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Legal Necessities and Management Preferences
Becoming comfortable with tracking expenses is an essential part of small business management.
Every business has individualized financial needs. Expenditures depend as much on the requirements for regulatory compliance as on management preferences.
As an attorney, I usually analyze how small businesses choose to spend money in light of four categories: costs necessary to open the business in a legally sound manner, recurring expenses, one-time expenditures, and closing or wind-up obligations.
This approach helps business owners evaluate the cost of counsel and potential legal liabilities by comparison to existing commitments, which matters when deciding how much to invest in papering agreements and resolving disputes. It’s particularly useful for accidental landlords, who don’t always start out treating the rental property as the business it is.
To illustrate this framework, I’ve included a partial snapshot of behind-the-scenes expenses for Attuned Legal® below, but it’s not comprehensive. Nondisclosure clauses bind the firm not to share the amount paid for certain products or services. Also, like many small business owners, I’ve experimented with things that didn’t work out, which I’m skipping over in this post.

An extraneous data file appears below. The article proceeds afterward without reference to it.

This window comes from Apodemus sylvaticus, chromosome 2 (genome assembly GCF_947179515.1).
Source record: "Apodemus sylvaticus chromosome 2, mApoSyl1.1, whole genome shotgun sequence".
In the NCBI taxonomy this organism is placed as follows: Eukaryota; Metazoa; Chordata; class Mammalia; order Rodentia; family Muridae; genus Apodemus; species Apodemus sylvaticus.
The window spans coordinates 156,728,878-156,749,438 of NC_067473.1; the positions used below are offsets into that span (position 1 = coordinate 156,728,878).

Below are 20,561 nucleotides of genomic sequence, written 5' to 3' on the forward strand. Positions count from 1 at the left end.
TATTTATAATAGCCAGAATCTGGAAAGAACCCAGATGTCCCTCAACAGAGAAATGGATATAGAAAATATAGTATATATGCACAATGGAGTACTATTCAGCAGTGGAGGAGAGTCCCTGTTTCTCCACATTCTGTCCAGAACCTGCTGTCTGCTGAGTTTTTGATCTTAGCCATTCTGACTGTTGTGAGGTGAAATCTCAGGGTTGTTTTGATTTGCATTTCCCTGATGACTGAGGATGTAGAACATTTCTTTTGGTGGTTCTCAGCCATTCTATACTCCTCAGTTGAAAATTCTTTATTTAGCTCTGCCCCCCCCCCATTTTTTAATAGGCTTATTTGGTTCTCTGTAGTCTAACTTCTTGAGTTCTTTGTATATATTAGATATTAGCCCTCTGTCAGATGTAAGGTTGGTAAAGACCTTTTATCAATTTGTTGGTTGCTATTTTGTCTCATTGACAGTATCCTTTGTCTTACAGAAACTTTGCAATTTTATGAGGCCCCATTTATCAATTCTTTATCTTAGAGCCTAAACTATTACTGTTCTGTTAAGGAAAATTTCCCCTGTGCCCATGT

|Illinois limited liability company registration
|$150 (initial fee)
|$1,263 (first year)
|Association membership to access insurance
|$270 ($100 partial year + $170 renewal)
|Illinois Supreme Court law firm registration
|$50 (initial fee, good for one year)
The table above shows the absolutely necessary opening costs before Attuned Legal® could start serving clients. There’s a thought process behind each item, including my choice of a limited liability company structure and the specific insurance coverage I bought.
Some notable expenses missing from this table are my yearly law license renewal, Justice Entrepreneurs Project (JEP) legal incubator participation fees, and additional professional association memberships. Those costs don’t belong in this list because they’d still benefit me even if I didn’t open Attuned Legal®.
Also, when I hatched the idea for the firm, I was still working for a different employer, so I chose to pay a total of $279 for some additional services to make the business registration process happen with less personal involvement. Specifically, I paid $125 for one year of registered agent service, $50 to have the EIN filing completed and scanned for me, and $104 for limited liability company filing and a template operating agreement.
The firm’s recurring expenses include domain names, web and email hosting, cloud data storage, phone lines, office space, mail scanning, graphics software, insurance, professional associations, yearly business and law firm registration renewals, proprietary legal research materials, and assistants.